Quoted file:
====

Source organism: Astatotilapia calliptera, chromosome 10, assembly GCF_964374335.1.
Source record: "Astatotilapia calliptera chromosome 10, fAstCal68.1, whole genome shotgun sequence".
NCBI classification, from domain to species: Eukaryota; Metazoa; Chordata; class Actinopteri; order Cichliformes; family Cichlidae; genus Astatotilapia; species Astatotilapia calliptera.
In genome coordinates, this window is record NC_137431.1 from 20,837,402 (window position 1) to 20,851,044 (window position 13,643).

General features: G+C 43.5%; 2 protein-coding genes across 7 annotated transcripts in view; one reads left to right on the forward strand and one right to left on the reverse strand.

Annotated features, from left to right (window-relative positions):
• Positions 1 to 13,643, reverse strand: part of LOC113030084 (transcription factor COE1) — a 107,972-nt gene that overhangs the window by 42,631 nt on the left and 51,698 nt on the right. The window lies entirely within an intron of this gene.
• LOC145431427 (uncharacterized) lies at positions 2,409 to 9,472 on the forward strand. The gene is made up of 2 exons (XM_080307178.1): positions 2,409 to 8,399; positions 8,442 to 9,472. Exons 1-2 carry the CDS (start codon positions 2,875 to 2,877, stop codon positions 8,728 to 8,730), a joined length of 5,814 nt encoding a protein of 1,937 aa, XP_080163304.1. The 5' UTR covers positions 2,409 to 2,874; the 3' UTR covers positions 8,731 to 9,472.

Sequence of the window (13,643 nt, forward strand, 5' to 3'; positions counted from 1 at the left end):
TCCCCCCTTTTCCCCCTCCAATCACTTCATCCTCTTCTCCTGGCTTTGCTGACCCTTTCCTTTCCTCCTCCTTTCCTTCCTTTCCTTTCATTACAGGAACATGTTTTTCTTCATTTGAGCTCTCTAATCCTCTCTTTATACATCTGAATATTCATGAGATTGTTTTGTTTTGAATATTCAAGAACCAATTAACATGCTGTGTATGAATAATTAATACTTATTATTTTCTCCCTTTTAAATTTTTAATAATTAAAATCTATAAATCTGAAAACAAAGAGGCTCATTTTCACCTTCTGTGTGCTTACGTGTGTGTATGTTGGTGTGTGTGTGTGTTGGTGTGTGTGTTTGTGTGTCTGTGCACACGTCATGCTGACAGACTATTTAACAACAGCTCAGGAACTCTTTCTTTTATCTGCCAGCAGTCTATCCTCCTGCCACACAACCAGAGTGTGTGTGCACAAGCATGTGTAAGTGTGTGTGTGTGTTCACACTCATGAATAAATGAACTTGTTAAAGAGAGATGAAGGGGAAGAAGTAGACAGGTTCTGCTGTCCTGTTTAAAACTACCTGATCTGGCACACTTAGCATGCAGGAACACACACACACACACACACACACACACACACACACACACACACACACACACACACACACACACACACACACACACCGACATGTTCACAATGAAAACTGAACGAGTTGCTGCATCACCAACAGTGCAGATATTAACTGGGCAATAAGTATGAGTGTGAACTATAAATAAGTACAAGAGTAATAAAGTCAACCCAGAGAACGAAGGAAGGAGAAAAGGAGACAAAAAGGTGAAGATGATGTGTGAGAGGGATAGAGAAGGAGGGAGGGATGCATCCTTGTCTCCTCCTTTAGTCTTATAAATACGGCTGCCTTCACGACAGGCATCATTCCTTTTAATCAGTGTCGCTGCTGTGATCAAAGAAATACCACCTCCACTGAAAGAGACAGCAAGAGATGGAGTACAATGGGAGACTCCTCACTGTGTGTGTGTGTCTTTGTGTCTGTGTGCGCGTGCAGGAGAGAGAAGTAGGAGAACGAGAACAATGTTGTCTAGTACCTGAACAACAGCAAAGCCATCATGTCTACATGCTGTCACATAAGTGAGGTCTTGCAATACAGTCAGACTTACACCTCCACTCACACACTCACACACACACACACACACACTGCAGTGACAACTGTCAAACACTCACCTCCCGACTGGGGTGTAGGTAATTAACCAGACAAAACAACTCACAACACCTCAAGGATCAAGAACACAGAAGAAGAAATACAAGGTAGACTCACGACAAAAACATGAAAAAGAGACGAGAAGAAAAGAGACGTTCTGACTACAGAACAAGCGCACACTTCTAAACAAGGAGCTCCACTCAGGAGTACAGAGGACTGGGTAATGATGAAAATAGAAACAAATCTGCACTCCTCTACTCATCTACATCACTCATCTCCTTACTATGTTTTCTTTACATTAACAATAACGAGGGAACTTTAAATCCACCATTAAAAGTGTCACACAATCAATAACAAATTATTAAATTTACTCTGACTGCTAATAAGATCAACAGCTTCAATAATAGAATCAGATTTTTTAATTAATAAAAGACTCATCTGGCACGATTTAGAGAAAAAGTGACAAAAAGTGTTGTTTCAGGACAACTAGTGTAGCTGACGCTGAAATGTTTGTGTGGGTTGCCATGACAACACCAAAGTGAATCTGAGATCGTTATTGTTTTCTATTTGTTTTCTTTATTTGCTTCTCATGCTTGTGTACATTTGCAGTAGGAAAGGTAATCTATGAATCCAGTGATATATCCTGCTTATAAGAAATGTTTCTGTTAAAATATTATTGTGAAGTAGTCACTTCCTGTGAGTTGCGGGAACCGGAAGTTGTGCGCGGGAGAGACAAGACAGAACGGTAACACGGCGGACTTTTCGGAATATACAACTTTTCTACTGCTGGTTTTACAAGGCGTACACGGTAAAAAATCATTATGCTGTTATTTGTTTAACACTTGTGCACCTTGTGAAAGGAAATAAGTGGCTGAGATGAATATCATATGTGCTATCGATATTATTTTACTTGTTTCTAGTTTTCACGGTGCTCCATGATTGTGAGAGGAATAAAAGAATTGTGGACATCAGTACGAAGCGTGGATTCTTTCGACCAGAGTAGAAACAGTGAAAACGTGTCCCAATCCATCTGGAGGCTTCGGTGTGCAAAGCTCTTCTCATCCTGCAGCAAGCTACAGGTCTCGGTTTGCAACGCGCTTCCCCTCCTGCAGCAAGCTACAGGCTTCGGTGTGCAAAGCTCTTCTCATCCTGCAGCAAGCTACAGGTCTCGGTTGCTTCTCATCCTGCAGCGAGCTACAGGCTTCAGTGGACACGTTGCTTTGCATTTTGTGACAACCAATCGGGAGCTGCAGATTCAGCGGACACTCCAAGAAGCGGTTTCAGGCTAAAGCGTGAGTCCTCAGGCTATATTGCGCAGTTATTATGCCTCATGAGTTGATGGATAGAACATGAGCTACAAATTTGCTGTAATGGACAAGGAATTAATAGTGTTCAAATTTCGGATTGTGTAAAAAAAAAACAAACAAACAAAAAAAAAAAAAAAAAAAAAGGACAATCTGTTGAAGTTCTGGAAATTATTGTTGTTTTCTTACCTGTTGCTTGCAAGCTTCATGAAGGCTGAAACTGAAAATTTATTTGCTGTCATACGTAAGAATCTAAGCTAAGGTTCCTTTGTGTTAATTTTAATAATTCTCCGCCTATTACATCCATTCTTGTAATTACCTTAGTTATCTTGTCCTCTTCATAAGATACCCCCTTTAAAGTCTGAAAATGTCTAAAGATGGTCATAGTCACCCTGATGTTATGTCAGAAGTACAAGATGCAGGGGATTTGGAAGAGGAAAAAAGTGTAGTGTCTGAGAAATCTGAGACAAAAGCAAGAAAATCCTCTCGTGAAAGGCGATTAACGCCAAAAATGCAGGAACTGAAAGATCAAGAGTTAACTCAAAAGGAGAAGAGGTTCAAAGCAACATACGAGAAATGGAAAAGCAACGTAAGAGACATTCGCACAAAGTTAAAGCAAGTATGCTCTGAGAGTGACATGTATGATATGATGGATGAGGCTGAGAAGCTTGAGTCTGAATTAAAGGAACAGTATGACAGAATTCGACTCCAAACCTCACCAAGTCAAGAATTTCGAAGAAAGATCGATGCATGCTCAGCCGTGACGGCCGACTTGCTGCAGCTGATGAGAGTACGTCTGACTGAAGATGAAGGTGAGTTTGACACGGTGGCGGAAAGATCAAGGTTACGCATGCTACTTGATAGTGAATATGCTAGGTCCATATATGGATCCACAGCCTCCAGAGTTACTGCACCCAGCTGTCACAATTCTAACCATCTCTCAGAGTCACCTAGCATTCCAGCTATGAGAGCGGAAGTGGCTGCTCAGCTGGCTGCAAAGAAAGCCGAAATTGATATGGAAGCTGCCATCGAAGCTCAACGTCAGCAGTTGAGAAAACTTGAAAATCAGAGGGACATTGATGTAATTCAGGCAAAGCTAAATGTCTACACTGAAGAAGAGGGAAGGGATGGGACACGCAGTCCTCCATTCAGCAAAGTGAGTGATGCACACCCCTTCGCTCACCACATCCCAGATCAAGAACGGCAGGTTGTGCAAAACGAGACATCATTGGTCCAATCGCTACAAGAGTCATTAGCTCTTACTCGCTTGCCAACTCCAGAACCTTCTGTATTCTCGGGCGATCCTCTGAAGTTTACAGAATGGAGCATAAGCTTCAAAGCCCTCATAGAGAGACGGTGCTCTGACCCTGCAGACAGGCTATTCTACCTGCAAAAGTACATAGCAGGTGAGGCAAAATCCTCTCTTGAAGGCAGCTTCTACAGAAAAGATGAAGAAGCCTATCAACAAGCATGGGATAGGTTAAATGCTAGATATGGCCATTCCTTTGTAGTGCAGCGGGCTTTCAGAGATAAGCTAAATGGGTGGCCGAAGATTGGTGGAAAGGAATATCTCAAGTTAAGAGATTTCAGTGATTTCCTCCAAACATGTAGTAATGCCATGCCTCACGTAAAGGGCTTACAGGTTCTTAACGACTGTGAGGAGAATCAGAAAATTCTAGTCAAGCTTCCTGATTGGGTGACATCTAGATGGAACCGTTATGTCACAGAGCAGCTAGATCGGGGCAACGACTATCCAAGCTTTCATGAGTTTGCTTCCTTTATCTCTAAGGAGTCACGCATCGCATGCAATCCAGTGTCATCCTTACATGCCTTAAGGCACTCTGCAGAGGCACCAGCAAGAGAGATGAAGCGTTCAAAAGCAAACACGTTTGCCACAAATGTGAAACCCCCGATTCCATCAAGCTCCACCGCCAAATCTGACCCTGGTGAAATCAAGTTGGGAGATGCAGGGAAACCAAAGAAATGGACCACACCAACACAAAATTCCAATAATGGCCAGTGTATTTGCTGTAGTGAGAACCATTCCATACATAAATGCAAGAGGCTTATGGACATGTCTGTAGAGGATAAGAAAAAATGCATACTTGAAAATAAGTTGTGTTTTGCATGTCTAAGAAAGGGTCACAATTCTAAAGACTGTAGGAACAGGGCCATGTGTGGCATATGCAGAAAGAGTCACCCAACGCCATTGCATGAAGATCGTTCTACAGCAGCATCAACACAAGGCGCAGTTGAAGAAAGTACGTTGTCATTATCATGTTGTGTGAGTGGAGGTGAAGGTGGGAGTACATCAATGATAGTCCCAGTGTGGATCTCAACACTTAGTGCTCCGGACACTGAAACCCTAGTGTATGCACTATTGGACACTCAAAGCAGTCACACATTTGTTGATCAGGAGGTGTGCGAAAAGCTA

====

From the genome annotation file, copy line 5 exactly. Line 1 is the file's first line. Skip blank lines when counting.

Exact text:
General features: G+C 43.5%; 2 protein-coding genes across 7 annotated transcripts in view; one reads left to right on the forward strand and one right to left on the reverse strand.